Growing up in Miami, you rarely feel different or exotic looking. Miami is filled with so many different cultural groups that most people tend to fall into one category or another. My friend, Barb, who moved to Miami from a small Florida town, always felt different. She's tall, blonde and a WASP, something that is pretty rare in Miami. It was my friend Barb who introduced me to the world of country clubs and Lilly Pulitzer frocks.
When we moved to Miami from New York, my father's firm would hold meetings at a restricted Miami country club. The meeting locations quickly ended when my dad refused to set foot in a very publicly restricted club, as in no Jews and no Blacks and I imagine anyone not considered "white" by the club board. (Now that sounds like a brilliant Curb Your Enthusiasm episode.)
Years later when I was invited to hang out by the pool with Barb's family, who were members of this particular country club, I was quick to tell Barb that her little "country club" didn't accept my kind. Meanwhile in my world "white" women had various nicknames. My grandmother referred to them as "shiksas" (Yiddish word referring to a non-Jewish girl), my black friends used the phrase "thieves of all the good Black men" and my Latin friends would call them "gringas" (translated "white non-Latin female"). So even though this club was discriminatory, it seems like judgment was occurring across all cultural groups.
Barb, or maybe her father, explained that "the club" was no longer restricted. Howdy do dah, I was thinking... us Jews can come in! I did still have a chip on my shoulder, so I made sure to throw on my uniform at the time -- vintage motorcycle jacket, combat boots and a short dress -- perfect attire for a country club that had a history of having a hard time with anyone who looked different. (Additionally kind of a strange outfit to sit by a pool, but who am I to judge my former teen self?)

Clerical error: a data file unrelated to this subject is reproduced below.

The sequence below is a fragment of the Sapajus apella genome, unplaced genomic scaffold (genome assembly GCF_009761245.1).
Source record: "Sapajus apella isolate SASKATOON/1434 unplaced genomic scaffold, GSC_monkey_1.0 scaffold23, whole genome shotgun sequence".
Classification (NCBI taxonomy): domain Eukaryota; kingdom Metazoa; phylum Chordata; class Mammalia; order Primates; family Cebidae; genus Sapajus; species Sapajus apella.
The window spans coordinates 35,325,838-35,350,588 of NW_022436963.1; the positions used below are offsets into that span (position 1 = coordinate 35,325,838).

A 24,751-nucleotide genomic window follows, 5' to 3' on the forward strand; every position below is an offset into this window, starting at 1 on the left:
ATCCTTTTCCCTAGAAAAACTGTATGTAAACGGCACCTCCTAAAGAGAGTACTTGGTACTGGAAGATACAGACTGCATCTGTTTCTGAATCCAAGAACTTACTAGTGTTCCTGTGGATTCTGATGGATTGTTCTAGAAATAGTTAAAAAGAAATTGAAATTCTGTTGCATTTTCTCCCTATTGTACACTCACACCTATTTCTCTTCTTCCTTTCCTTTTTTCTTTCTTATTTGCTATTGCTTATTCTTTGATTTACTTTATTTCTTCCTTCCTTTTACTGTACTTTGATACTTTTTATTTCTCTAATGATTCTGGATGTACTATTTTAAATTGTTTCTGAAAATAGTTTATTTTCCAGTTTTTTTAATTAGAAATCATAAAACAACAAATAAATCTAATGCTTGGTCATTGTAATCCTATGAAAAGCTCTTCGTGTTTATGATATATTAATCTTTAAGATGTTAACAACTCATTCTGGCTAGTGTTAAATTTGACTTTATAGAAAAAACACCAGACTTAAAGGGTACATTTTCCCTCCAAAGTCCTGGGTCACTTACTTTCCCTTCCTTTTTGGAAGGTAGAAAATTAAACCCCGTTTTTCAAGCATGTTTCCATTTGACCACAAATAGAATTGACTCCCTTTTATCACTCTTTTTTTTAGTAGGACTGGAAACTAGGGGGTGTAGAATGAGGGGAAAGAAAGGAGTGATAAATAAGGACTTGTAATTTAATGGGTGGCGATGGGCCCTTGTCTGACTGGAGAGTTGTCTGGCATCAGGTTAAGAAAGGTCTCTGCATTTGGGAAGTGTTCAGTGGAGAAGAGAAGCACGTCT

I definitely felt out of place (which was partly my own doing), my wild hair and curvaceous figure stuck out in a sea of perfectly straight blonde hair. Additionally they also had tall, thin bodies which fit beautifully in these floral pattern dresses all of them seemed to wear.
I leaned into Barb, "Gee, thanks for telling me about the floral explosion uniform I was supposed to wear." Barb gave me a look like she was about to physically assault me. I couldn't blame her -- she had already harbored resentment from me calling her a Nazi due to her German ancestry and now this comment... anyone would want to punch me. "Mara, they are wearing Lilly Pulitzer," Barb explained.
What? Me, Mara Menachem, had never heard of a designer? I was appalled. These women, lacking in body fat and loud voices all seem to share the same stylist and nutritionist. The world I had entered was one where Lilly Pulitzer was the official designer, vodka martinis the cocktail and Junior League the charity.
You know how you never notice something and then you start seeing it everywhere? Well, that was me and Lilly Pulitzer dresses. So I bought one at the Jewish women's homeland, Loehmann's, and shortened it to an appropriate length of about six inches above my knee. I then paired my little dress with a vintage pair of platform shoes, which Barb and her mother had artistically drawn flowers on the rubber heel.
When I wore my Lilly number, I knew I looked nothing like any of the women I saw at the country club with Barb. I realized what I loved about my friend Barb, was she was not ashamed of me and my need to push the envelope. Barb was part of that world, but it didn't occur to her that I couldn't be as well. I did don the Lilly Pulitzer dress, but I looked like Mara.
Thank you Mrs. Pulitzer for creating bright and happy designs for all women to appreciate and wear. Rest in peace.
Follow Mara Menachem on Twitter: www.twitter.com/hautedropoff